Think that having insurance translates into less racial disparities in the health care system? Maybe not, says a new study from Georgia. The study found that black women who were diagnosed with breast cancer were less likely than white women to receive treatment even if they have health insurance.

Researchers from HealthCore, a health care research and support company, analyzed 3000 women patients provided by Blue Cross/Blue Shield of Georgia, who were diagnosed with breast cancer. The study revealed that the increased risks in breast cancer found in black women result from hypertension, lower prevalence of hormone-positive breast cancer, lower rates of hormone therapy and later-stage diagnosis. They also concluded that black women delay medical treatment because of a lack of trust in the health care system.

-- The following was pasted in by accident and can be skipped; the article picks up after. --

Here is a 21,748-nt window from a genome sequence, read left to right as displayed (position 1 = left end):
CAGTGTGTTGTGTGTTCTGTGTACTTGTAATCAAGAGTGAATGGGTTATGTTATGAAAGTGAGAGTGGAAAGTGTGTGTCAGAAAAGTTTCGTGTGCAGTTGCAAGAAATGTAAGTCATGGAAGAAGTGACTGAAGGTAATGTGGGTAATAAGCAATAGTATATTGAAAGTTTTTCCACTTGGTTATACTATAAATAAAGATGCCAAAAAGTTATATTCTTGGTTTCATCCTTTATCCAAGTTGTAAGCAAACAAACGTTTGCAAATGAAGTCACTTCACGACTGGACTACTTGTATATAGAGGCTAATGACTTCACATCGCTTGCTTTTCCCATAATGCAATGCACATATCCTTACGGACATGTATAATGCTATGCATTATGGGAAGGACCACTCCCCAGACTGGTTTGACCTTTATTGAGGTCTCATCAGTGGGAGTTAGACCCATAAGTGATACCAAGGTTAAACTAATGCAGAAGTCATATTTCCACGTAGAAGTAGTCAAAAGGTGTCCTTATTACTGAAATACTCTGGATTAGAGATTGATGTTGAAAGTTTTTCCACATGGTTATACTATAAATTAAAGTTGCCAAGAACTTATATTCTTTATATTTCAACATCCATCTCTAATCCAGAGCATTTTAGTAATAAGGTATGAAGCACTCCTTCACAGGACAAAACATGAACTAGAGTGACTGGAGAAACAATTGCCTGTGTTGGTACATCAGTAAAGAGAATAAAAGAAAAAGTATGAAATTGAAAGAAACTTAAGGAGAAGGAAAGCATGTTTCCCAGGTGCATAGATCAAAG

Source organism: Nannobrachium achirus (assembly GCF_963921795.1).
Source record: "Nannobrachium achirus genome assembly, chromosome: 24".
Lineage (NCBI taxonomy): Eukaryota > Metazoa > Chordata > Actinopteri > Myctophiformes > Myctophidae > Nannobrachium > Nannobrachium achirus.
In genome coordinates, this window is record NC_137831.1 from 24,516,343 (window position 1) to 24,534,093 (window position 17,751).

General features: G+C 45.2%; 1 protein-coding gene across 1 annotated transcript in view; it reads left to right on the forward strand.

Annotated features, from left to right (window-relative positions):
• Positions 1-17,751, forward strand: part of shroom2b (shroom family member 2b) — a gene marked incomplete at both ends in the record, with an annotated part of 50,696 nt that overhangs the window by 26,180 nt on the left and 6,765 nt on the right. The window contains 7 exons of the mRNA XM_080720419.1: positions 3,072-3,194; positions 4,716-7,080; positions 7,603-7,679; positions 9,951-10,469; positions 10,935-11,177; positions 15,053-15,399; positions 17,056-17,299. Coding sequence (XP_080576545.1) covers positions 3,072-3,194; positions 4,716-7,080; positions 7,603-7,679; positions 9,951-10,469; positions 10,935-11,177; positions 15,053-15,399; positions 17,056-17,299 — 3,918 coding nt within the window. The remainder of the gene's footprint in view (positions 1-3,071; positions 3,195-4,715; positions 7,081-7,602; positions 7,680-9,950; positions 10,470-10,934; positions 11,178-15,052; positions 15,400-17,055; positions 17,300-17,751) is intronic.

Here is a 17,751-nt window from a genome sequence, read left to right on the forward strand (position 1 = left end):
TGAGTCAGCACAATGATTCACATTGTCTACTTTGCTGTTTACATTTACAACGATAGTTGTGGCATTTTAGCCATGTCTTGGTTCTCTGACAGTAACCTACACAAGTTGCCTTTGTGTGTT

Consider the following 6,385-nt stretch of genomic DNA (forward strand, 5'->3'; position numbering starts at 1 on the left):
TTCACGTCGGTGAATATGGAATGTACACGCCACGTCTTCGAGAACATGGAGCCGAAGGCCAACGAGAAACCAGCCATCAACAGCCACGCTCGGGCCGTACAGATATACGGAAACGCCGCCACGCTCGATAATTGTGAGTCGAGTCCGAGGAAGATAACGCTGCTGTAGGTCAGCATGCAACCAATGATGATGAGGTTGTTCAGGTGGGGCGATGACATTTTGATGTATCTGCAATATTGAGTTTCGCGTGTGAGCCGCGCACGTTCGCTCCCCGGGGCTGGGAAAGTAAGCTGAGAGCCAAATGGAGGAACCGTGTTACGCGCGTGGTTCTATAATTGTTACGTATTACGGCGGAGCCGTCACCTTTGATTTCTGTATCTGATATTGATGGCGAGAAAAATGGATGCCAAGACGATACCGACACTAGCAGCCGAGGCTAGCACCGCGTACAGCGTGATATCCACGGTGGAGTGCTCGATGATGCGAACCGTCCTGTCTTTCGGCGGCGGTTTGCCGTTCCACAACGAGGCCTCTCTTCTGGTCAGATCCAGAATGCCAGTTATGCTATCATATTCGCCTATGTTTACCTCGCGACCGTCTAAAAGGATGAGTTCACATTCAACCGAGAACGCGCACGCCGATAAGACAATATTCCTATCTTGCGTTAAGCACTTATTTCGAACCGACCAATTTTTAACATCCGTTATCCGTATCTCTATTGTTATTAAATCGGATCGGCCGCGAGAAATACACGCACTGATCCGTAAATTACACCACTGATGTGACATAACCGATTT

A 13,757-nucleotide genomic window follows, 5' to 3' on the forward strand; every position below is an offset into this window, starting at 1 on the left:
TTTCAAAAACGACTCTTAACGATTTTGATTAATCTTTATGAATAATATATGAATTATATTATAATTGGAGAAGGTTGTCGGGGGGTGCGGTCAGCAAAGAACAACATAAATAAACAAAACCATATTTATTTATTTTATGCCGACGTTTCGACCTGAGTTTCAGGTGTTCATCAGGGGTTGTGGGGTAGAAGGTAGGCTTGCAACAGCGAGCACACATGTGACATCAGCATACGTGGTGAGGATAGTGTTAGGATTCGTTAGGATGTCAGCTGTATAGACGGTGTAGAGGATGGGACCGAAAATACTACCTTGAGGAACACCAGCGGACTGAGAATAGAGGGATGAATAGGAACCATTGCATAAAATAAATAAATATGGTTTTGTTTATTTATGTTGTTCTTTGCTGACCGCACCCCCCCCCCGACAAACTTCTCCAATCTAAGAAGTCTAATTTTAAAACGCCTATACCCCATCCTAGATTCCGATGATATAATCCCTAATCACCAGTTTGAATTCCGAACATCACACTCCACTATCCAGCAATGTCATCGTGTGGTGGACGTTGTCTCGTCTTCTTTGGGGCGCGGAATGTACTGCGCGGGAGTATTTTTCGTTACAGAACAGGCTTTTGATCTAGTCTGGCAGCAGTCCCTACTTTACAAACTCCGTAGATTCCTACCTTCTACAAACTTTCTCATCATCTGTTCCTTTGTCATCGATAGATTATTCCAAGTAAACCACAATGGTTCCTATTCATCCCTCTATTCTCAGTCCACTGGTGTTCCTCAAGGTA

According to the study, “culturally sensitive and targeted interventions must be developed to increase earlier detection of breast cancer in [blacks], increase the percentage of patients who receive hormonal therapy when it is indicated, and include management of co-morbid conditions.”

Read more about breast cancer and black women in RH’s feature “Battling Breast Cancer.